How Aurecon gets its leaders to drive diversity & inclusion

There is a clear link between diversity and business success, according to the CEO of engineering and infrastructure advisory firm Aurecon, Giam Swiegers

There is a clear link between diversity and business success, according to the CEO of engineering and infrastructure advisory firm Aurecon, Giam Swiegers, who said the company has implemented a broad suite of initiatives aimed at ‘turning the dial’ on diversity and inclusion to drive business outcomes.

As the pace of change accelerates, disrupting ‘business as usual’ across the engineering, property and construction sectors, Swiegers said the successful firms will be those able to harness the creativity of a cross-disciplinary and cross-culturally diverse workforce in order to deliver a competitive advantage.

“Smart businesses in the energy, property and infrastructure sectors understand our world is changing and with it the need to change work practices,” he said.

“For Aurecon, this has meant using diversity and inclusion to drive a future ready strategy.

“This involves focusing our workforce on quickly adapting and using smart technology or ‘infratech’, exploring new ways of delivering mega projects, better managing the life cycle of existing major assets and of course upskilling our leadership and our talent across the globe as we prepare for a very different future.”

Harnessing the ideas of a cross-cultural, cross-gender, cross-disciplinary workforce will see smart businesses thrive in the months and years ahead, said Swiegers.

This focus on embracing diversity across cultures as well as borders, and promoting collaboration across disciplines, is delivering award-winning innovation and design for Aurecon, he noted.

“Smart businesses in the energy, property and infrastructure sectors understand our world is changing and with it the need to change work practices”

In Australia and New Zealand, Aurecon’s focus is on a number of diversity pillars, particularly gender, LGBTI, mental health and indigenous engagement, and the company has implemented a broad suite of initiatives to improve diversity and inclusion.

“Aurecon is committed to becoming a more innovative organisation that provides unique solutions to its clients’ challenges,” he said.

“This can only be achieved in a work environment where everyone feels respected, has a sense of value and is willing to contribute.

“The diversity of thought which results from inclusive leadership is a direct driver of award-winning innovation.

“You won’t get innovation without diversity of thought, and diversity of thought happens when difference is embraced.”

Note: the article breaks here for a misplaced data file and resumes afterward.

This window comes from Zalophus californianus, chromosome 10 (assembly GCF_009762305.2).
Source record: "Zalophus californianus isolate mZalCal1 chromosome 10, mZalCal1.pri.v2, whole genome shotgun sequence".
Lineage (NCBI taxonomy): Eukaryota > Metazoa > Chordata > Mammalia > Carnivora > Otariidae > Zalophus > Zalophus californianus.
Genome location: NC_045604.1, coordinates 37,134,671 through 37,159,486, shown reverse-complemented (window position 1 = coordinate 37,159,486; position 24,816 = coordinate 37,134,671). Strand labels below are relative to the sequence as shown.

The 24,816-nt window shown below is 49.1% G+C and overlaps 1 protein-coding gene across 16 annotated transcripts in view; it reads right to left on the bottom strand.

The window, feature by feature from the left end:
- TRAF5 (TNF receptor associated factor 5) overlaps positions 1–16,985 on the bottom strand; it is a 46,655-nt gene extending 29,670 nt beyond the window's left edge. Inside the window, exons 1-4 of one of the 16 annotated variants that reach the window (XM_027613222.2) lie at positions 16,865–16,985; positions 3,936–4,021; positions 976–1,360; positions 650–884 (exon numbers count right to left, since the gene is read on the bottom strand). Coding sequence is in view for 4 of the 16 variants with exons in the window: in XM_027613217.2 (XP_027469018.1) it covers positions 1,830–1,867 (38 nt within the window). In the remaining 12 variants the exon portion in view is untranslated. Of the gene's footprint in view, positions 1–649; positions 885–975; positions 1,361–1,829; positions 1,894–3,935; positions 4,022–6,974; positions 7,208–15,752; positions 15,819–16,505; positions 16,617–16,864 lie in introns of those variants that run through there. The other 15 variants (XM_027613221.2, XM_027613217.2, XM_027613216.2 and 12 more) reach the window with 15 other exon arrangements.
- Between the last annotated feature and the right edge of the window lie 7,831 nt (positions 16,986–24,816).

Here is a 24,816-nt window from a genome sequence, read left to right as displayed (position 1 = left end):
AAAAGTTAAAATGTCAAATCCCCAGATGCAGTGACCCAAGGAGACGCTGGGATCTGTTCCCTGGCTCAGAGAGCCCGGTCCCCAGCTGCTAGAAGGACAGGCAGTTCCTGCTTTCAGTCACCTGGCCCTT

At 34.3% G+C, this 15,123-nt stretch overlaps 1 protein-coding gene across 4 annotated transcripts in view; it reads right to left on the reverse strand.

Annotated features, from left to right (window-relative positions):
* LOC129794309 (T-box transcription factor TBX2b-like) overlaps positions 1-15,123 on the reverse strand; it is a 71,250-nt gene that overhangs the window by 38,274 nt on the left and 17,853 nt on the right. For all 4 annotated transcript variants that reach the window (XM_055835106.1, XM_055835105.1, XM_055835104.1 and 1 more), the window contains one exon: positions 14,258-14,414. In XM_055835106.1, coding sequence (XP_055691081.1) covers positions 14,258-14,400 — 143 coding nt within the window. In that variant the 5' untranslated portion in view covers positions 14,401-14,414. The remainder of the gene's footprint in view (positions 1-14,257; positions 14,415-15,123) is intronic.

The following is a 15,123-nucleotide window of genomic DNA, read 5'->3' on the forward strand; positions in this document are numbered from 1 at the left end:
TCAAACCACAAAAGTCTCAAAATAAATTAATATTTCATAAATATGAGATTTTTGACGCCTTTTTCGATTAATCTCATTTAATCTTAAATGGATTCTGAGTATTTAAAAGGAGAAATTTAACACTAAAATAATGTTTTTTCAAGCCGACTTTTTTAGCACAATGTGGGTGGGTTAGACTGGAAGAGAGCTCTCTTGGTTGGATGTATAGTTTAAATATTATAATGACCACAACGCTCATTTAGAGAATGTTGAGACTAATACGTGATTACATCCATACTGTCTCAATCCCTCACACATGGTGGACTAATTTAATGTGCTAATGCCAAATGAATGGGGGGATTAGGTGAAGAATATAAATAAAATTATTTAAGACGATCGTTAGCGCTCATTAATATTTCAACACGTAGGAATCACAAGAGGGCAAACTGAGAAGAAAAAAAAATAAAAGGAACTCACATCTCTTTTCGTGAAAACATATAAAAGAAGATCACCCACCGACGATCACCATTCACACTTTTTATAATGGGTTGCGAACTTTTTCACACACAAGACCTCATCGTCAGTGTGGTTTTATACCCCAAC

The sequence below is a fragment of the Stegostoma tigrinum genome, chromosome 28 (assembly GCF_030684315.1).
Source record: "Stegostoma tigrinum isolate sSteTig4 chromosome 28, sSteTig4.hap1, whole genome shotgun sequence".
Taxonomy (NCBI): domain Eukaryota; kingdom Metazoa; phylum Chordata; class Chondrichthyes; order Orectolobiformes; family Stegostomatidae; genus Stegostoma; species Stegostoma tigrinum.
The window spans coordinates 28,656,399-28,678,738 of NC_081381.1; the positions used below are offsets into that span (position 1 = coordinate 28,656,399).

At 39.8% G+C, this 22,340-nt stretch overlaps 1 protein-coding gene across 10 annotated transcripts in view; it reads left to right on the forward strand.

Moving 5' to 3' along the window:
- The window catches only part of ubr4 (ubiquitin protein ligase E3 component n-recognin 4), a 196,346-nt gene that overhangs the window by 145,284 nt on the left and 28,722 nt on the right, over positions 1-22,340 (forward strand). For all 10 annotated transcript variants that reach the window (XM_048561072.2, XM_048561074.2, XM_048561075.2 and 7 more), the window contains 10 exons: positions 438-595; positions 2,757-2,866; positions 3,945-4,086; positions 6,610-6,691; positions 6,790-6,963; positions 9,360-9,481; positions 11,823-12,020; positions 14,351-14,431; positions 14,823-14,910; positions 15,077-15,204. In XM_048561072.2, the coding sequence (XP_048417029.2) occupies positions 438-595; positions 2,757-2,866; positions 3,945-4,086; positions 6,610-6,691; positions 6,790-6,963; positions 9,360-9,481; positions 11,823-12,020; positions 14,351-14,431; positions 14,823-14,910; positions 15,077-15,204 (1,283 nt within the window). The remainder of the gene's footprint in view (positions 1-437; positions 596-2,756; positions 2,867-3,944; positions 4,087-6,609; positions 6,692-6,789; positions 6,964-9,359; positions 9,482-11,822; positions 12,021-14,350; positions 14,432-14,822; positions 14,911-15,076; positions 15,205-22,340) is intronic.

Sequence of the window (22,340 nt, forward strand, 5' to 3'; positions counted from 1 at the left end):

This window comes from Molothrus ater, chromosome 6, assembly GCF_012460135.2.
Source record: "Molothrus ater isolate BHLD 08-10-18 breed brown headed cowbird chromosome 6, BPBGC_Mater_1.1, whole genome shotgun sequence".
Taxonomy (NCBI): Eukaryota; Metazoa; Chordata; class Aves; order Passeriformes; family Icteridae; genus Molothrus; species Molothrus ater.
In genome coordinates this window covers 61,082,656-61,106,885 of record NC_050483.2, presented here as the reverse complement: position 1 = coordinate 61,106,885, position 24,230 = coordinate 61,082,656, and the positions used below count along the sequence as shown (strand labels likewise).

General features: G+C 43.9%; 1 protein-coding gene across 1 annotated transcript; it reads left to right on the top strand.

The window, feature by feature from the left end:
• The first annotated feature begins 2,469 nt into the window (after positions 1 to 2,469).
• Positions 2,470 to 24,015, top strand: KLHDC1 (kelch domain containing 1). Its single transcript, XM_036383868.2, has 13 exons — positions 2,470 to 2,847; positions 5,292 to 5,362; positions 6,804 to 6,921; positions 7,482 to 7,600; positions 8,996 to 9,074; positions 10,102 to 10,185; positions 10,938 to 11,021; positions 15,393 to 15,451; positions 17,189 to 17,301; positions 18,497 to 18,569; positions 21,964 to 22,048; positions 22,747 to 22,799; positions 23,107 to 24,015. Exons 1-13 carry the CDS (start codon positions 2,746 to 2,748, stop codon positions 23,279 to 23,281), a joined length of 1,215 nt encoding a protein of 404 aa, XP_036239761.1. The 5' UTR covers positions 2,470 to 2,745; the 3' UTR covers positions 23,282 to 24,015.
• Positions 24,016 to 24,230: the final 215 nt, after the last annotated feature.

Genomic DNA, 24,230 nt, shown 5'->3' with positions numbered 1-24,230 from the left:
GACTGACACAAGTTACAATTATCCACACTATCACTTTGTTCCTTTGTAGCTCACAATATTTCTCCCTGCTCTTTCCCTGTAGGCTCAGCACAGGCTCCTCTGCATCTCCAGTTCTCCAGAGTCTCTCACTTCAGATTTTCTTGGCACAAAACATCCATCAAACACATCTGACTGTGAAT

In recognition of this, Aurecon won the 2016 Australian Human Resources Institute Inclusive Workplace Award, Engineers Australia’s Sir William Hudson Award for its revolutionary Brisbane Flood Recovery Ferry Terminals and the Consult Australia Awards for Excellence for 5 Martin Place, Sydney.

“Both projects include groundbreaking innovations and can be linked to an enhanced focus on cross-disciplinary collaboration, diversity of ideas and inclusive work practices,” said Swiegers.

Both the Brisbane Flood Recovery Ferry Terminals and 5 Martin Place project leadership teams were diverse by design.

The Ferry Terminals team included engineers ranging in age, and a significant number of leadership roles were filled by young professionals, with the support and mentorship of senior leaders.

The project leadership team was also diverse both from a gender and engineering discipline perspective.

“You won’t get innovation without diversity of thought, and diversity of thought happens when difference is embraced”

“The objectives of the project – improving flood resilience, achieving disabled access compliance and delivering a modern and elegant design that eliminates the traditional array of guide piles – did not always drive the design in the same direction,” said Rachel Fowler, project leader for Aurecon.

“Integrating these competing design objectives required deep collaboration and the depth of this collaboration between stakeholders was at the core of the project’s many innovations,”

Similarly, 5 Martin Place was delivered by a multinational team from across Hong Kong, Thailand, New Zealand and Australia.